A Manual of Applied Economics for a Country in Transition
In 1990 Mongolia, the second oldest communist state in the world, initiated a fundamental transformation of its economy and moved rapidly to a multi-party democracy. Unlike any other Asian economy it adopted the shock-therapy approach to transition. This book is the first attempt to provide a detailed examination of transition in Mongolia since 1990. It includes analyses of macroeconomic performance, the agriculture and industry sectors, the labour market and the emerging financial sector. It also focuses on poverty, gender, privatisation and the environment. The contributors to this volume argue that policymakers have exacerbated the painful transition process by underestimating its complexity and by pursuing inappropriate or, at best, overly optimistic policy reforms.
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What Reviewers Are Saying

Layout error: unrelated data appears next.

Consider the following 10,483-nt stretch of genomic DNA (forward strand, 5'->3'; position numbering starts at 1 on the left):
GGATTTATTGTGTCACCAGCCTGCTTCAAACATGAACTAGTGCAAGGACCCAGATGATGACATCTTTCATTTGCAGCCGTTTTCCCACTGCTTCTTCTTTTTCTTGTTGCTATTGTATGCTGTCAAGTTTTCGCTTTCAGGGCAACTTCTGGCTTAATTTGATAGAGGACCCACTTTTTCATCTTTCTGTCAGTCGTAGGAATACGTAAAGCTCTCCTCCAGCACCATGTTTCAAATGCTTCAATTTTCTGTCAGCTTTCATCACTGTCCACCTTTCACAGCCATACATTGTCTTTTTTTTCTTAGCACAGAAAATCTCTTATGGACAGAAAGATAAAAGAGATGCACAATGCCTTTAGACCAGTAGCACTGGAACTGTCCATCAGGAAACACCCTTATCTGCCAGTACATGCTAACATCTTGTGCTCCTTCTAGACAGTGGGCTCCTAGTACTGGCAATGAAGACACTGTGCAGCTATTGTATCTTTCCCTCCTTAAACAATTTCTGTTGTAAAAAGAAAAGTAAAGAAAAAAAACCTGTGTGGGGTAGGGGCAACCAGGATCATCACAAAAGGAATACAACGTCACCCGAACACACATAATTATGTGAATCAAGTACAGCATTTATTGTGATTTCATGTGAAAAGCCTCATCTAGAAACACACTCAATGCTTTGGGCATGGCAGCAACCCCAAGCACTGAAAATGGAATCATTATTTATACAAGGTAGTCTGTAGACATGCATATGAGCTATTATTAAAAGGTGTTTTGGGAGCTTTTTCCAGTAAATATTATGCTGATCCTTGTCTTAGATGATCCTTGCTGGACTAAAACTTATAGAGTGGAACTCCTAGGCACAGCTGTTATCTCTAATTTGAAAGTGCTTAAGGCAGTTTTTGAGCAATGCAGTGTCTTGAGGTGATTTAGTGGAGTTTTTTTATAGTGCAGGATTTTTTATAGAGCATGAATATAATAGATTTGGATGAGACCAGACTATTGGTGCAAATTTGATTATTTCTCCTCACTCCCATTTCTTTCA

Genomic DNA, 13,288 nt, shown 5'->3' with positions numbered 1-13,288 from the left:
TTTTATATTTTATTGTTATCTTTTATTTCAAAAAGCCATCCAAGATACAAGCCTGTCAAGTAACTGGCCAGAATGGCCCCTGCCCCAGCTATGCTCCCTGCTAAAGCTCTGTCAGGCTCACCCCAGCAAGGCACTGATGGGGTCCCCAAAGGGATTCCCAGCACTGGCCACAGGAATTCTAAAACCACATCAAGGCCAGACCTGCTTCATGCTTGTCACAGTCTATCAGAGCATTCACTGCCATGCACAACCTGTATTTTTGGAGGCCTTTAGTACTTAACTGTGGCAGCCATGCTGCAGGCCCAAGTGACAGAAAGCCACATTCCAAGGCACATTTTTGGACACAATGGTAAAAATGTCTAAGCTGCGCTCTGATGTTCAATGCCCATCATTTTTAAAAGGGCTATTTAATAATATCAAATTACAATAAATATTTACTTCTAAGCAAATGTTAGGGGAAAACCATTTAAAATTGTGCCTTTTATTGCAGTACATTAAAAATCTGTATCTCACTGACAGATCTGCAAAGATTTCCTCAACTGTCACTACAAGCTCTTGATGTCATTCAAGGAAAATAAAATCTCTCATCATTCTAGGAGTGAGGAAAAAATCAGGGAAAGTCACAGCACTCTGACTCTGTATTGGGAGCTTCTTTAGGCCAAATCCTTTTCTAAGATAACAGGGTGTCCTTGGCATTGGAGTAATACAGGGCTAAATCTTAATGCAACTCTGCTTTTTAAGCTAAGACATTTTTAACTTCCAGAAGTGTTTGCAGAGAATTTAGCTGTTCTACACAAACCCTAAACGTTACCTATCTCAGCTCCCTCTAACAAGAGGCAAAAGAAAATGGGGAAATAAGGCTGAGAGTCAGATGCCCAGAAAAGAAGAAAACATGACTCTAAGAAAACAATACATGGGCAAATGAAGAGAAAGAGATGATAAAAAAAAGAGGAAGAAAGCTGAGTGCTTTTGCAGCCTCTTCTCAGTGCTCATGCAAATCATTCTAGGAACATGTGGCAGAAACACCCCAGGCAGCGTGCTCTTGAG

'This book offers an overview of Mongolia's transition during the 1990s from a centrally planned to a market-based economy. It is recommended to anyone interested in learning more about the process of economic transition in Mongolia and the structure and state of the Mongolian economy. It is appropriate for students with a basic understanding of economics from the undergraduate level on up, and provides valuable statistics and descriptive information for academics, government officials or anyone interested in understanding Mongolia's economy up to the late-1990s. It is an important addition to the literature because it is one of the only comprehensive sources for descriptions and data covering the major economic sectors in Mongolia.' -- Charles Krusekopf, Mongolian Studies 'I am very glad to have this work on my bookshelf.' -- Judith Nordby, Sibirica 'As the first full-length book treatment of the Mongolian economy since the abandonment of central planning, this is a welcome addition to the literature ... this book is likely to become a standard reference on this crucial period in Mongolia's economic history. It contains a wealth of material, and the individual contributions are marked by common sense and reasonable balance. Anybody wanting an introduction to the Mongolian economy will find it here...' -- Richard R. Pomfret, Slavic Review 'There are few subjects about which more pernicious nonsense is written than the problems of countries in transition from central planning to the market. The authors of this book have performed a double service to the reader. First, they have provided a sensible, balanced, and informative discussion of the problems of transition, as an antidote to free market fundamentalism. Second, they provide a thorough treatment of a country about which relatively little is written. The book can be read with profit by both the Asian specialist and someone interested in the problems of transition in general.' -- John Weeks, School of Oriental and African Studies, University of London, UK